Summary and Analysis
Part 2: 1941
Just as Sula's return heralded superstition and ill omens, word of her death is the best news that the people up in the Bottom have heard in a long time. Her death seems to bring prosperity and promise as the foreman constructing the New River Road tunnel declares that black workers will now be used as laborers. Another sign that Sula's dying has blessed the Bottom is the announcement that a new nursing home will be built and blacks can use the facility; old Eva Peace, Sula's grandmother, will be transferred to the new, clean home. Seemingly, all signs point to the Bottom's dark cloud being lifted now that the bewitching pariah, Sula Peace, is dead.
Hope begins to erode, however, when a sudden and unusual frost settles on the Bottom and ice paralyzes the town for days. Crops are lost and livestock are frozen; women can't get down to the valley to work, and they suffer lost wages; disease grips the young, and despair chokes the rest of the Bottom. Silently and ironically, the townspeople begin to miss Sula even though they don't realize it. Without Sula as a negative force to be reckoned with — a scapegoat — women don't know where to put their efforts. They don't have to save their children from her wickedness, their husbands are safe from her sexual advances and don't need cuddling, and the women themselves forget why they enjoyed taking care of old people the way they did when they could compare themselves to Sula, who abandoned her grandmother.
On the eve of National Suicide Day, Shadrack is surrounded by loneliness. He looks around for Sula's purple-and-white belt, the only evidence of his only visitor ever in his house. Years ago, a tearful, frightened girl with a tadpole-like birthmark over one eye came to his house. She looked so scared that he tried to comfort her with some words of reassurance, but he could manage only one word: "Always." Then she ran away, leaving her belt behind. For the first time since he began National Suicide Day, Shadrack wants to stay home with the memory of his one visitor.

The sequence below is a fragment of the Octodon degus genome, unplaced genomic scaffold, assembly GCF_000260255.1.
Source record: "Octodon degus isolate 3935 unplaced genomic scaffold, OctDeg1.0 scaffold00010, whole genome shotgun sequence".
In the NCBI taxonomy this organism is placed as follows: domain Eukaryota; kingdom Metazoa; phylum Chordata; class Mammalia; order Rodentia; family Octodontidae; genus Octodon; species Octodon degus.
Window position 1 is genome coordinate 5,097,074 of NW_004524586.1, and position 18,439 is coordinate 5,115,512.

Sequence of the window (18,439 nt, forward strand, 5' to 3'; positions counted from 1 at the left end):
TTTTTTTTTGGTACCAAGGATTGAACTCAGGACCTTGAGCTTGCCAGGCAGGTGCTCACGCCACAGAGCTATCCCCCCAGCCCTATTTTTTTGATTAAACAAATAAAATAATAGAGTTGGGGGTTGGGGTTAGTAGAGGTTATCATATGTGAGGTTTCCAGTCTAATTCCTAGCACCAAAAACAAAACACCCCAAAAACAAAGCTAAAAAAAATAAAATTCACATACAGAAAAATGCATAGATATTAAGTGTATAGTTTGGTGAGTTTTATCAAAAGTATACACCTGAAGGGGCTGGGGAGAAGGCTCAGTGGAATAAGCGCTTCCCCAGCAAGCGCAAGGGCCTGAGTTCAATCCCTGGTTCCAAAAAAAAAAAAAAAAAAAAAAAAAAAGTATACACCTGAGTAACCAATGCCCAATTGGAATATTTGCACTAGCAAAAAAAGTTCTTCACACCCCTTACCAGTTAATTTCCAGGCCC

This year's National Suicide Day is celebrated by many of the townspeople, much to Shadrack's amazement. Scores of people turn out to follow him, strutting, skipping, marching, and shuffling their way through the town, to the tunnel on the New River Road. There, in a frenzy of mob anger and frustration because the tunnel construction jobs have been given to whites rather than to blacks for so many years, the townspeople scramble over the barricade and plunder the construction site. Their fevered pitch of joy and revenge rages, fed by years of oppression, lost wages, and the poverty they have come to accept as a way of life.
Suddenly the tunnel collapses in a wall of water, ice, and mud, killing many of the townspeople, while Shadrack stands high up on the riverbank, ringing his bell.
The Bottom community is initially sustained by positive signs of good luck following Sula's death: Construction of the New River Road tunnel will be done by black laborers, and plans are being made for a new nursing home. However, the smug and uncharitable jubilation of the townspeople when they learned of Sula's death is soon hushed by a plague of near-biblical proportion. The weather shifts dramatically, and an omnipotent frost deluges the Bottom with disease, poverty, and cruelty.
Without Sula as a measure of evil, mothers begin beating the children they once protected from her; young people stop caring for the old; and forgotten rifts are rekindled. The community needed Sula to keep it in balance; after her death, people have no way of knowing what is bad in order to do what they think is good.
The tunnel, which initially symbolized freedom from the grips of poverty and bigotry, betrays the townspeople. Ironically, Shadrack reluctantly leads those who rejoiced over Sula's death to the quintessential celebration of National Suicide Day. He stands high on the riverbank, like a prophet ringing his bell on Judgment Day, as he beholds a terrified flock of his community in a scene of sacrifice and judgment.
Saffron-colored powder . . . cake of oleo The references are to margarine, a cheap substitute for butter; it was first introduced as a chalk-white pliable substance, with the consistency of lard, that was packaged in a plastic bag with a capsule of reddish-yellow dye. When the capsule was squeezed and broken, it released its colored dye, which spread throughout the white margarine. Kneading the plastic bag resulted in a product that eventually resembled butter.
Tex Ritter the nickname of Woodward Maurice Ritter (1905–1973), a country-western singer.